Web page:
Edited to add: I don’t much talk about the mechanics of the game in this post. If you want, I can expand in the comments. It’s pretty short and sweet.

Last night, we played Do: Pilgrims of the Flying Temple, by Daniel Solis. It was a blast.

Earlier that day, Daniel had tweeted saying that Do isn’t a role-playing game. And he is exactly right. It’s what it says on the cover: a collaborative storytelling game. And it makes that clear, and does it well. The game shows the kind of elegant simplicity that is the result of the years of work that have gone into it. The basic randomizing mechanic gives you a constrained choice in a larger choice-space, with enough factors going into it that it can be interesting, but enough of them deferred or non-obvious that it doesn’t slow you down. The story emerges from that randomness and the strong initial situation[1] well. There’s a little learning curve to pace the story right, and it requires the willingness to bend things occasionally, and you can get a little flatness out of getting in trouble right before the end, but it’s strong.


But it’s not an RPG. All the theoretical structure and models that I’m used to kind of don’t apply. I think that the most I can say is that there’s a game much like it that I’d like to make, a more RPG-like hack of it. Let’s call it R-U-N-N-O-F-T, and say it’s like O Brother, Where Art Thou?, where the characters are a little older, a little more selfish, and the world is a little harsher and grittier, but ultimately not less magical. Do the following:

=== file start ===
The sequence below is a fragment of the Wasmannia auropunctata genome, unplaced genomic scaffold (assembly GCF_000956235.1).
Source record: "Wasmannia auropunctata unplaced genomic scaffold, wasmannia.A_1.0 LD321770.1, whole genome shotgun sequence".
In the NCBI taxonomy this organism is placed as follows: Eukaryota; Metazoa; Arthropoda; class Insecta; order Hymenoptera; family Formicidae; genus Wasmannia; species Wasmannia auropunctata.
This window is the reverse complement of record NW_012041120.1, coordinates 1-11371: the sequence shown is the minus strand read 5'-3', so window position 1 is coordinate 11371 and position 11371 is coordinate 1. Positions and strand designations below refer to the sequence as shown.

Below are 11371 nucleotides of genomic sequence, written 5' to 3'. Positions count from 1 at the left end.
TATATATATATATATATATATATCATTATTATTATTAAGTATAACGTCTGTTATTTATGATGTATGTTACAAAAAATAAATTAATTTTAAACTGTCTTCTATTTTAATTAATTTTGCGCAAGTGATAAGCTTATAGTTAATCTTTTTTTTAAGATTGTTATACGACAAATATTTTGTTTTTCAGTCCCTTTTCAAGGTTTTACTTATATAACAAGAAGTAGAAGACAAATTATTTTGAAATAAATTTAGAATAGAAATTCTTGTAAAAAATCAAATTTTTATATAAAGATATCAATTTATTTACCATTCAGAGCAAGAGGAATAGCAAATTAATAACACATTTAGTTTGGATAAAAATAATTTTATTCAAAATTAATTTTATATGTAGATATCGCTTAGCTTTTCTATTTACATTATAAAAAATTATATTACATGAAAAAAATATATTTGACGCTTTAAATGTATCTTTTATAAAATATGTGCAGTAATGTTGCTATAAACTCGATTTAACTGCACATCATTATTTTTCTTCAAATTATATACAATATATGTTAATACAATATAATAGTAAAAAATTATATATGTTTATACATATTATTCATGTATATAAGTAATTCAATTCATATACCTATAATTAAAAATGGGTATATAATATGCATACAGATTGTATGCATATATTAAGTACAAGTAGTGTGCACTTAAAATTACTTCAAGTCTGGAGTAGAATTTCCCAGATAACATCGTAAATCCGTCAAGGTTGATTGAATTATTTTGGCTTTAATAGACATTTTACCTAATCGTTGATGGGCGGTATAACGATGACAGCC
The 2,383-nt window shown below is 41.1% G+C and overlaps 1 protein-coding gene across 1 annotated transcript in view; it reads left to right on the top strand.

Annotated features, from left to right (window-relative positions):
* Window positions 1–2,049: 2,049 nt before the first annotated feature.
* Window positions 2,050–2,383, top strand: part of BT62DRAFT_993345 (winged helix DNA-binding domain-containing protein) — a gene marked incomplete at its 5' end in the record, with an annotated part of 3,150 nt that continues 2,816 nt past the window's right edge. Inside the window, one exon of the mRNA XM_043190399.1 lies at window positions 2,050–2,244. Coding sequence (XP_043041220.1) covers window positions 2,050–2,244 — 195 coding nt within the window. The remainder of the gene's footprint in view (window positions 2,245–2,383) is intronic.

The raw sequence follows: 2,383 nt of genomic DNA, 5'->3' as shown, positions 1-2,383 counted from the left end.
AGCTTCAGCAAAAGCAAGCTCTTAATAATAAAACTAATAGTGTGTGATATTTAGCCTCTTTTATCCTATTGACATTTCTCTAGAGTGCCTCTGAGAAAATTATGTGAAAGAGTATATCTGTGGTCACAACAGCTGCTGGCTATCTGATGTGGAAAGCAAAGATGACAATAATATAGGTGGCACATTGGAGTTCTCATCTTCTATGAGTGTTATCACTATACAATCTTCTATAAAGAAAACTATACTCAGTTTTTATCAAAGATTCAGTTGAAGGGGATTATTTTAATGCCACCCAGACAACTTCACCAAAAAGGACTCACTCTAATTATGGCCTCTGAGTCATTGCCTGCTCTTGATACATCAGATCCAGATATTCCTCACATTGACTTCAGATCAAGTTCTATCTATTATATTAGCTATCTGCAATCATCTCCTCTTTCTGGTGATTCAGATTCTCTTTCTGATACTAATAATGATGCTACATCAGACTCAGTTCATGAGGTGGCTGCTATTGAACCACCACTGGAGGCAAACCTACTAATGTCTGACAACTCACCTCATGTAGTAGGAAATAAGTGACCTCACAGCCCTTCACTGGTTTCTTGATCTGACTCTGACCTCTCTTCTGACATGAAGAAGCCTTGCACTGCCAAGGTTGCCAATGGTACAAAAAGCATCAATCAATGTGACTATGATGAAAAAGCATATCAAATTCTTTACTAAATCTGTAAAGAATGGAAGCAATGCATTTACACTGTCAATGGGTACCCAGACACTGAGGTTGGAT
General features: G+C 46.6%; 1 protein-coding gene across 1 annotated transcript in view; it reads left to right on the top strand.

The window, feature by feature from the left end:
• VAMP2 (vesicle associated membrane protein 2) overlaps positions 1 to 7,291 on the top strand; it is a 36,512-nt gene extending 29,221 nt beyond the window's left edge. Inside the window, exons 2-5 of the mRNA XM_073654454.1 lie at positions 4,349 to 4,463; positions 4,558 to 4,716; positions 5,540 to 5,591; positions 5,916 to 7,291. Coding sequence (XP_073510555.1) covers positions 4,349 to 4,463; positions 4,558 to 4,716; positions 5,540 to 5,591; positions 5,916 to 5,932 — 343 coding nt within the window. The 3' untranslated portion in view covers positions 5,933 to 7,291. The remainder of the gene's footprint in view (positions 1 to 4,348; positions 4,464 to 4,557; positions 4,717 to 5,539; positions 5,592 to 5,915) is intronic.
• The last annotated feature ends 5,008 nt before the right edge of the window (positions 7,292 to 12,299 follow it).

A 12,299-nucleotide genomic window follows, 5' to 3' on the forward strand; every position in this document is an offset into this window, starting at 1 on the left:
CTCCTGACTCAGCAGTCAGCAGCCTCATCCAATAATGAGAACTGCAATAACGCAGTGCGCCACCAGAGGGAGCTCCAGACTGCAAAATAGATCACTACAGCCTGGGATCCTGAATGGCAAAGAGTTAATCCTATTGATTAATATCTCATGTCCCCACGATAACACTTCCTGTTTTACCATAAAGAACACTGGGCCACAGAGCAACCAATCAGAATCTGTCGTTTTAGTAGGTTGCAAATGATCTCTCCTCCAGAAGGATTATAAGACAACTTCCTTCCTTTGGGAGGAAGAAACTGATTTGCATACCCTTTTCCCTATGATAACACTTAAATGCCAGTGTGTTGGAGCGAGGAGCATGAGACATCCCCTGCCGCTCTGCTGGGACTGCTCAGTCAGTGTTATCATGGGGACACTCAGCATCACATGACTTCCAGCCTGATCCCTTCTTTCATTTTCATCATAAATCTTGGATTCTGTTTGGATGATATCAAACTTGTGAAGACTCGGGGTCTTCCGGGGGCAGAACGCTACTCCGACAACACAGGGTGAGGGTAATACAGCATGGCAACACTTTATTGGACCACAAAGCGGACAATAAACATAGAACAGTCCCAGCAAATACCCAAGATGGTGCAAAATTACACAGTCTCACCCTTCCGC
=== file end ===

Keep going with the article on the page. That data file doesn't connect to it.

• Make letters appropriately for the setting, and reframe them as episodes; it’s not about helping someone, it’s about getting through something unscathed.
  • Move the “how I get into trouble” and “how I help myself” from the name to just general descriptors.
  • Make the white and black stones more like Fiasco‘s aftermath—you might even roll them as dice, and consult that table, when your adventure is through.
  • Make it into a role-playing game with one simple tweak: don’t write a sentence, but frame a scene, and then play it out.

That might be interesting. I’ll have to play it at some point.

Ultimately, I think that the game is a thing you do with stones that happens to spur you to produce a windy story. And does it really well. It says some interesting things about how people apportion blame, and it allows for a casual and fun evening of chat, punctuated with this interesting story.

  1. The choose-a-letter-to-respond-to thing is fantastic. It tells you where you start, and what to do subsequently. I’m increasingly feeling that “what do I do now” and “what do I do first” are different questions. []